Variants for which something is known about how they map within or near genes account for 42% of the database. Gene structure tags identify variants that result in biochemical consequences such as frameshift (NSF), missense (amino acid change, NSM), nonsense (conversion to sstop codon, NSN), or splice donor and acceptor sequence (DSS, ASS) changes. Coding region variations that do not result in amino changes, or truncated proteins are also identified (SYN, REF). In addition to coding regions, variants can also be found in 5’ and 3’ untranslated regions (U5, U3), proximal and distal to genes (R5, R3), and within introns (INT). Not surprisingly, nearly 37% of the variants in map to introns.

Bioinformatics issues form an interesting category of tags. These include tags that describe a variant’s mapping to different assemblies of the human genome (OTH, CFL, ASP), whether a variant is a unique contig allele (NOC), whether variants have more than two alleles from different submissions (NOV), or if a variant has a genotype conflict (GCF); 22% of the variants are tagged with one or more of these issues. Bioinformatics issues speak to the fact that reference sequence is much more complicated than we like to think.

Because my tag grouping is arbitrary, I’ve also included validated variants (VLD) as a bioinformatics issue. In this case it's a positive issue, because 30% of dbSNP’s have been validated in someway. Of course, a more pessimistic view will see this as 70% are not validated. Indeed, from various communications, dbSNP may have a false positive rate that is on the order of 10%.

The last two categories organize tags by population biology and variants contributed by the 1000 Genomes Project. Population biology tags G5A and G5 describe 5% minor allele frequencies computed by different methods. GNO variants are those that have a genotype available. Over 24 million (85%) variants have been delivered through the 1000 Genome Project's two pilot phases (KGPilot1, KGPilot123). Of these approximately 4 million have been genotyped (PH1). The 1000 genomes category also includes the greatest number of unused tags as this, like everything else we are doing in genomics today, is a work in progress.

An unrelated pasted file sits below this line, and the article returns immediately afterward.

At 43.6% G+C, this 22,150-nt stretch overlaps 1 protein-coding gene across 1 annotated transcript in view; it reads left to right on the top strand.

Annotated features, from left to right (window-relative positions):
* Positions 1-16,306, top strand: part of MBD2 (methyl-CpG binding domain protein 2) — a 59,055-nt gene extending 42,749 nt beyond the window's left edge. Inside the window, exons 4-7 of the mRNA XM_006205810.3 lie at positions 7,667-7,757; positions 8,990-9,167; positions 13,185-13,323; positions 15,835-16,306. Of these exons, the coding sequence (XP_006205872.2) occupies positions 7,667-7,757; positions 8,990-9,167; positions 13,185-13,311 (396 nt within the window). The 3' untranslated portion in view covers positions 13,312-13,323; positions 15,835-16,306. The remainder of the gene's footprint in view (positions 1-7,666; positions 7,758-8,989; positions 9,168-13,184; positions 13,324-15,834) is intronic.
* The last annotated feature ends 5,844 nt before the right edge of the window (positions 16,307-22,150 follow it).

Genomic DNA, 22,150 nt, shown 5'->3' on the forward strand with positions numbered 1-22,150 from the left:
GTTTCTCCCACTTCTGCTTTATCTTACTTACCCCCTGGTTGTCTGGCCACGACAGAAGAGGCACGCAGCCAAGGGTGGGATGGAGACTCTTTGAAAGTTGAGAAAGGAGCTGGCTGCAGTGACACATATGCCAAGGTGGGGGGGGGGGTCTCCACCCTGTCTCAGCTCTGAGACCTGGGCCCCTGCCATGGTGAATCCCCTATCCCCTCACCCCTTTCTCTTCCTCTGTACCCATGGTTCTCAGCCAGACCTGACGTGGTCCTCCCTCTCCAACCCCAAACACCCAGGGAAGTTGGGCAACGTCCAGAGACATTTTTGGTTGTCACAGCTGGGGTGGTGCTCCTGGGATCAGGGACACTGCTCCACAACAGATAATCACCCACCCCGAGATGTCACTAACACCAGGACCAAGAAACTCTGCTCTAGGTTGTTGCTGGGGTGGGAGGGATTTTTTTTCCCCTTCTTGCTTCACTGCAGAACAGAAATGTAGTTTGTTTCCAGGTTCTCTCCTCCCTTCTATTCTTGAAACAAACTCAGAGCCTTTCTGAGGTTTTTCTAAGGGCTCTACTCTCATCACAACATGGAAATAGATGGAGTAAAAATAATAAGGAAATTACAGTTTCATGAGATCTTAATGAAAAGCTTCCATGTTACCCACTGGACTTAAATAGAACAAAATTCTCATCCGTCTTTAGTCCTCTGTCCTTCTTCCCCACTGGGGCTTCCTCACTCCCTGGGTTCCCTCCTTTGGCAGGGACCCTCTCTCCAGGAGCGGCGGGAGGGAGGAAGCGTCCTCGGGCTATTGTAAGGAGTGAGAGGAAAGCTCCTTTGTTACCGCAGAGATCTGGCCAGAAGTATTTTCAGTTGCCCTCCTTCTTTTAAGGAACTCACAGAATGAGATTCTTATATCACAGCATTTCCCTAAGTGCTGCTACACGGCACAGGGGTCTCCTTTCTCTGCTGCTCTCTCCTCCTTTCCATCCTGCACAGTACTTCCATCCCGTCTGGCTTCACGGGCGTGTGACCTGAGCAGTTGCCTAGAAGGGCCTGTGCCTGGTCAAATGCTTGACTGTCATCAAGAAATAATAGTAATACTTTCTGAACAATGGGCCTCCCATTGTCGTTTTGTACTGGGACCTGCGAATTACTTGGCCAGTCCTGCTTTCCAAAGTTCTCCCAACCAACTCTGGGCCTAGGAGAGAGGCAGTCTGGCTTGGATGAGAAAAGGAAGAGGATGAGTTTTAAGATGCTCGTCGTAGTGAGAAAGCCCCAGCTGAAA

Why is this important?

When next generation sequencing is discussed, is often accompanied by a conversation about the bioinformatics bottleneck, which deals with the computation phase of data analysis where raw sequences are reduced to quantitative values or lists of variation. Some also discuss a growing information bottleneck that refers to the interpretation of the data. That is, what do those patterns of variation or lists of differentially expressed genes mean? Developing gene models of health and disease and other biological insights requires that assay data can be integrated with other forms of existing information. However, this information is held in a growing number of specialized databases and literature that are scattered and changing rapidly. Integrating such information into systems, beyond simple data links, will require deep characterization of each resource to put assay data into a biological context.

The work described in this and the previous post, provides a short example of the kinds of things that will need to be done with many different databases to increase their utility in aiding in the development of biological models that can be used to link genotype to phenotype.

Further Reading

Sherry ST, Ward M, & Sirotkin K (1999). dbSNP-database for single nucleotide polymorphisms and other classes of minor genetic variation. Genome research, 9 (8), 677-9 PMID: 10447503

1000 Genomes Project Consortium, Durbin RM, Abecasis GR, Altshuler DL, Auton A, Brooks LD, Durbin RM, Gibbs RA, Hurles ME, & McVean GA (2010). A map of human genome variation from population-scale sequencing. Nature, 467 (7319), 1061-73 PMID: 20981092